Daily Archives: February 11, 2020

From PLAYTIME to THE WORLD: The Expansion and Depletion of Space Within Global Economies

This essay started out as a lecture given on the final day of “Urban Trauma and the Metropolitan Imagination,” a conference organized by Scott Bukatman and Pavle Levi and held at Stanford University on May 5-7, 2005. Then it was reprinted in World Cinemas, Transnational Perspectives, edited by Nataša Ďurovičová and Kathleen Newman, New York/London: Routledge, 2009, and it’s  appeared in my collection Goodbye Cinema, Hello Cinephilia: Film Culture in Transition (University of Chicago Press, 2010). — J.R.

My subject is the presence or absence of both shared public space and virtual private space in two visionary and globally-minded urban epics made about 37 years apart, on opposite sides of the planet — Jacques Tati’s Playtime (1967) and Jia Zhangke’s The World [Shijie] (2004), coincidentally the fourth commercial feature of each writer-director. Both films can be described as innovative and very modern attacks on modernity, and both have powerful metaphysical dimensions that limit their scope somewhat as narrative fictions. I should add that they both project powerful yet deceptive visions of internationalism that are predicated both literally and figuratively on trompes d’oeil, specifically on tricks with perspective and the uses of miniaturized simulacra. (I’m referring here to both emblematic sites, such as the Eiffel Tower in both films, and the scaled-down skyscrapers used in the set built for Playtime.) In this sense, among others, both films are social critiques about what it means to impose monumental façades on tourists and workers — visitors and employees — who continue to think small.… Read more »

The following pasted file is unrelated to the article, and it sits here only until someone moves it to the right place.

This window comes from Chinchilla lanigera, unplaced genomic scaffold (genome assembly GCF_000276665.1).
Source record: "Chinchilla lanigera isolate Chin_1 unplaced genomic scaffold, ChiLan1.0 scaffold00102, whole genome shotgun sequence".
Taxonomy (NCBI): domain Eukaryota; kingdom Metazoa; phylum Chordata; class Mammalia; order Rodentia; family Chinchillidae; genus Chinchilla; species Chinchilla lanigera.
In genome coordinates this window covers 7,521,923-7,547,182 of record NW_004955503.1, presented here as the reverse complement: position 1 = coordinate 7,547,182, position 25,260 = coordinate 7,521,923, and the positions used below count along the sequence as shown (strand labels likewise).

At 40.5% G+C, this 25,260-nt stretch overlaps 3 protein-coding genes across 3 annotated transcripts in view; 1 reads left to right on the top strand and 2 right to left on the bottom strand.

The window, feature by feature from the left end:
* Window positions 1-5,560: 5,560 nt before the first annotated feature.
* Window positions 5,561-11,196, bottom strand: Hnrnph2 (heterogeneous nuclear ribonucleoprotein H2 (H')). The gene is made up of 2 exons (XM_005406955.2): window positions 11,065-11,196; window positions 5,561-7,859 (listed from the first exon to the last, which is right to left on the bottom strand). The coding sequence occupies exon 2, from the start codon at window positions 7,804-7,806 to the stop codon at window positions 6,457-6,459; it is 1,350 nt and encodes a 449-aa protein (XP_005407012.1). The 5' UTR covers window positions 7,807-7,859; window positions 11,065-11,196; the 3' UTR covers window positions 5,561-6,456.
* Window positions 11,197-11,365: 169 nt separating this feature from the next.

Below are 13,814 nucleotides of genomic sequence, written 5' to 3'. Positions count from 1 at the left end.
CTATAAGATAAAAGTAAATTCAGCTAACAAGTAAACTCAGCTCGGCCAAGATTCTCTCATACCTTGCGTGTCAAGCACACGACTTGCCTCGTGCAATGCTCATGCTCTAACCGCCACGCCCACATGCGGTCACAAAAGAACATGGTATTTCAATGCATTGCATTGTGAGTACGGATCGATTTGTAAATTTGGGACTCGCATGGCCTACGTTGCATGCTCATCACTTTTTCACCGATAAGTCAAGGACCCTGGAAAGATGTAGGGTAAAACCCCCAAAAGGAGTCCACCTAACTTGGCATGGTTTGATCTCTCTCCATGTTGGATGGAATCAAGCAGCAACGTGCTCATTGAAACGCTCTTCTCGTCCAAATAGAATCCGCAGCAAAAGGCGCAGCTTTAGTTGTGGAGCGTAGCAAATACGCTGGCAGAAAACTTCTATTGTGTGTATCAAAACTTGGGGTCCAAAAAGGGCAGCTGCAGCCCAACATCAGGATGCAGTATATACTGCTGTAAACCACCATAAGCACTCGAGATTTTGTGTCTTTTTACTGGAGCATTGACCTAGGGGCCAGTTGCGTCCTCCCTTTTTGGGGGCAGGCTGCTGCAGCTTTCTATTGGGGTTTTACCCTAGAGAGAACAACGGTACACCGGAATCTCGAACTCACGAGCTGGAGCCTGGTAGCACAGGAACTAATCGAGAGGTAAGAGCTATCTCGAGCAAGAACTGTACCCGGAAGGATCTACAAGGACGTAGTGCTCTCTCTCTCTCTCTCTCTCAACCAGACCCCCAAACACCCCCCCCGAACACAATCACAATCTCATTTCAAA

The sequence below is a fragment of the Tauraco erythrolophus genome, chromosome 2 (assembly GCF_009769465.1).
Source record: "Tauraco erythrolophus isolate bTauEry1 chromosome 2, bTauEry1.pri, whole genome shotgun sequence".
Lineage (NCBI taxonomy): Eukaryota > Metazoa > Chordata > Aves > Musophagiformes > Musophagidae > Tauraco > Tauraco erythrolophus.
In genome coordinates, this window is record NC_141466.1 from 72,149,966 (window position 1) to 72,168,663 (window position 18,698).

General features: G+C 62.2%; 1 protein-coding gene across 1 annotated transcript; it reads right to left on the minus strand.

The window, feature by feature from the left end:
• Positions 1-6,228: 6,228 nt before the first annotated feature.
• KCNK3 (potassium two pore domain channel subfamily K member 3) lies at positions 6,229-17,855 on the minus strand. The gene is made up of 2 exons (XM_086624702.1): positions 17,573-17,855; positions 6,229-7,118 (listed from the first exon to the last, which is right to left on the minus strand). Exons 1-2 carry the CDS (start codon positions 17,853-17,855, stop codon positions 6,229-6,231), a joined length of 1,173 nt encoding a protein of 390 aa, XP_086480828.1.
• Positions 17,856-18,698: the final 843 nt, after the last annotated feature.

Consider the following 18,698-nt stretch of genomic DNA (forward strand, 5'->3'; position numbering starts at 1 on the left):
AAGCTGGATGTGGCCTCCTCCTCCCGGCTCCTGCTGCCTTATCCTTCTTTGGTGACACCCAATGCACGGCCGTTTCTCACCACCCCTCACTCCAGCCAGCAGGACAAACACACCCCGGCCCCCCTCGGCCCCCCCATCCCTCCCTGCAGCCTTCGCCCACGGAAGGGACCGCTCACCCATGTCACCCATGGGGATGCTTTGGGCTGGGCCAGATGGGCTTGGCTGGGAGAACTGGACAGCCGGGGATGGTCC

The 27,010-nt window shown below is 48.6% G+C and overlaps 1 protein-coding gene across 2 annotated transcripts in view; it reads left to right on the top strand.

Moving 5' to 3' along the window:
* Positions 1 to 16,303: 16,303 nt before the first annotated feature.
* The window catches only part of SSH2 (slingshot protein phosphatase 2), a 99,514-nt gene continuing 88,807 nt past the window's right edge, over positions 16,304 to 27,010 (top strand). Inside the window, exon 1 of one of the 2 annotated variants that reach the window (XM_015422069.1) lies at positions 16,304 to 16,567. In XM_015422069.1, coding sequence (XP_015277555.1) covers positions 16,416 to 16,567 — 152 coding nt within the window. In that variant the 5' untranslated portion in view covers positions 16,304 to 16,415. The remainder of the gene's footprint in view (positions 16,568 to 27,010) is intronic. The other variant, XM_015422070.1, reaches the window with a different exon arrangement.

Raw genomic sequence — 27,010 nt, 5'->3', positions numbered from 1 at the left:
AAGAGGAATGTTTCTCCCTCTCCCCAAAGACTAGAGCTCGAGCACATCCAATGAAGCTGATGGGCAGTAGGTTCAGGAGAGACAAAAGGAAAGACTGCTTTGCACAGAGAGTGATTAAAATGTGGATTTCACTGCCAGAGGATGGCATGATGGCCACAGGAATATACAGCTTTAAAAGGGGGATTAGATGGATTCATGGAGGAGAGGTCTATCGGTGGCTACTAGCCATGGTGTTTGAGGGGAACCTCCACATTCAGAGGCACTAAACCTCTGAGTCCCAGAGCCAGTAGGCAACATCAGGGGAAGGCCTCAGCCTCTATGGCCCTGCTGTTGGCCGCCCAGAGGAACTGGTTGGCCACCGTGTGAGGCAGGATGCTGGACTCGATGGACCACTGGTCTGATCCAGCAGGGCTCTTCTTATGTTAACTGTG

Kwik Stop

From the Chicago Reader (October 11, 2002, and then again on June 24, 2005, when Roger introduced it and led a discussion about it). Happily, this film is still available from Amazon and on YouTube, and in memory, it seems to get better and better all the time. — J.R.

kwikstop2

There are so many curves and anomalies in this unpredictable low-budget independent feature (2001) by Chicago actor Michael Gilio that I’m tempted to call it an experimental film masquerading as something more conventional. If it’s a comedy — and I’m not sure it is — there are far too many close-ups, though this is also very much an actors’ film. If it’s a road film — and I’m not sure it is — it never gets very far on any given route, though that’s surely deliberate. Two characters (played by Gilio and Bullet on a Wire‘s Lara Phillips) are opaque — they meet at a convenience store where she’s shoplifting, then go on a cross-country trip toward LA, until things start to get weird — and two (played by Karin Anglin and the charismatic Rich Komenich) have backstories. This movie is about the interactions between these characters, and though I’m still trying to figure out what all the pieces mean, there’s no way I can shake off the experience.… Read more »

Return to Beauty [BEYOND THE CLOUDS]

From the Chicago Reader (April 7, 2000). — J.R.

Beyond the Clouds

Rating *** A must see

Directed by Michelangelo Antonioni (with Wim Wenders)

Written by Antonioni, Tonino Guerra, and Wenders

With John Malkovich, Ines Sastre, Kim Rossi-Stuart, Sophie Marceau, Chiara Caselli, Peter Weller, Fanny Ardant, Jean Reno, Jeanne Moreau, Marcello Mastroianni, Irene Jacob, and Vincent Perez.

Chicago has had a plethora of film festivals lately — Women in the Director’s Chair, Polish Movie Springtime, Chicago Latino Film Festival, the Asian American Showcase. This is probably good for filmmakers who want their work shown, but I’m not sure it’s a boon for moviegoers. For one thing, the screening of so many films at once makes it easy for good work to get lost. Billions of dollars are now spent annually making and promoting a few dozen movies — most of them dogs — that the media obligingly make visible and label important, and everything else is consigned to relative oblivion. The most any obscure film can hope for — good or bad, major or minor — is to compete with all the other obscure films. This is tantamount to tripling the number of passengers in steerage without increasing the provisions: more people get to travel, but everyone gets brutalized in the process.… Read more »